Waterlogged Bay Area gets more rain 

click to enlarge Mark Kunze of San Bruno stalls his car in the flooded intersection of Airport Boulevard and Grand Avenue in South San Francisco, on Thursday, Dec. 11, 2014. Several vehicles stalled in and around the intersection after driving through the deep water. A powerful storm churned through the Bay Area on Thursday, knocking out power to tens of thousands and delaying commuters while bringing a soaking of much needed rain. - AP FILE PHOTO/ALEX WASHBURN
  • AP file photo/Alex Washburn
  • Mark Kunze of San Bruno stalls his car in the flooded intersection of Airport Boulevard and Grand Avenue in South San Francisco, on Thursday, Dec. 11, 2014. Several vehicles stalled in and around the intersection after driving through the deep water. A powerful storm churned through the Bay Area on Thursday, knocking out power to tens of thousands and delaying commuters while bringing a soaking of much needed rain.

A new storm dumped more rain on already waterlogged parts of Northern California on Monday, causing minor road flooding, scattered power outages and airport delays.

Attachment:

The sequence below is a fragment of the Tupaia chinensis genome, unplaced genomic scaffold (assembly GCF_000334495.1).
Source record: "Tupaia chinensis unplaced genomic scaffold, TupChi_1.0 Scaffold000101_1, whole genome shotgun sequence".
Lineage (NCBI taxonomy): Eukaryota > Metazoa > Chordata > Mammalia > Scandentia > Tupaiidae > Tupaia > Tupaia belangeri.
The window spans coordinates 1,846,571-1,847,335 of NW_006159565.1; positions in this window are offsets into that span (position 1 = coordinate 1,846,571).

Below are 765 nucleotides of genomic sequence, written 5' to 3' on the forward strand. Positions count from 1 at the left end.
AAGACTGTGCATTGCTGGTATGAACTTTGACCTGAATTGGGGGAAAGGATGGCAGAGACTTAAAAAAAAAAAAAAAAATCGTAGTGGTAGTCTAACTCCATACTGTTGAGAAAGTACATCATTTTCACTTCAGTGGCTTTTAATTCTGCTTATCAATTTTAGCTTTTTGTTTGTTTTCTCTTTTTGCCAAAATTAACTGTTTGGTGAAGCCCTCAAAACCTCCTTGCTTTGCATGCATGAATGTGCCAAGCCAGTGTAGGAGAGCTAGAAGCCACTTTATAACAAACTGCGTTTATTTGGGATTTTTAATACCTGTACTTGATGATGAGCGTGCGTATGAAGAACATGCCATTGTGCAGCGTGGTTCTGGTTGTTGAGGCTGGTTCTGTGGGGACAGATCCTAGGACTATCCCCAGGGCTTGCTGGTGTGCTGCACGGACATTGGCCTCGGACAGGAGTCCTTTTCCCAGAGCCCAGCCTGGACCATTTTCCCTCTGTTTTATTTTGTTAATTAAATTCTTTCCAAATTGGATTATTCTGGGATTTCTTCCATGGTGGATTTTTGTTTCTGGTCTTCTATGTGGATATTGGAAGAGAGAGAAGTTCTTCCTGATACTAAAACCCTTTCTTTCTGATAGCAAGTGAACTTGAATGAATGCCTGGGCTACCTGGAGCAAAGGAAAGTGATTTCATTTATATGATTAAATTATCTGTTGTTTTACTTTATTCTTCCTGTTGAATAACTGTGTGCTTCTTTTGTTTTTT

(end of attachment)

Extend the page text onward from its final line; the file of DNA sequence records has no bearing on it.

The rain was coming down hard in the Bay Area early Monday, making for a treacherous commute. A landslide closed both directions of a highway in Fremont.

At San Francisco International Airport, the Federal Aviation Administration reported arrival delays of almost two hours.

The storm was expected to drop between an inch and 2 inches of rain throughout the morning in the Bay Area and Sacramento regions before heading to Southern California, National Weather Service forecaster Bob Benjamin said.

But it and another weather system later in the week won't be nearly as powerful as the storm that dumped as much as 8 inches of rain in parts of Northern California last week and up to 6 feet of snow in the high elevations of the Sierra Nevada. That storm caused widespread flooding and power outages, including in downtown San Francisco.

While the storms help, much more rain is needed to pull the state out of its severe drought, forecasters say.

The Sierra Nevada is expected to receive a few inches of snow by Monday morning at elevations above about 5,000 feet, a height that includes most ski resorts, said Eric Kurth, a meteorologist in the weather service's Sacramento office.

The second weather front is expected to dump yet more rain Wednesday in the Bay Area, Benjamin said. Southern California may get more precipitation Thursday.

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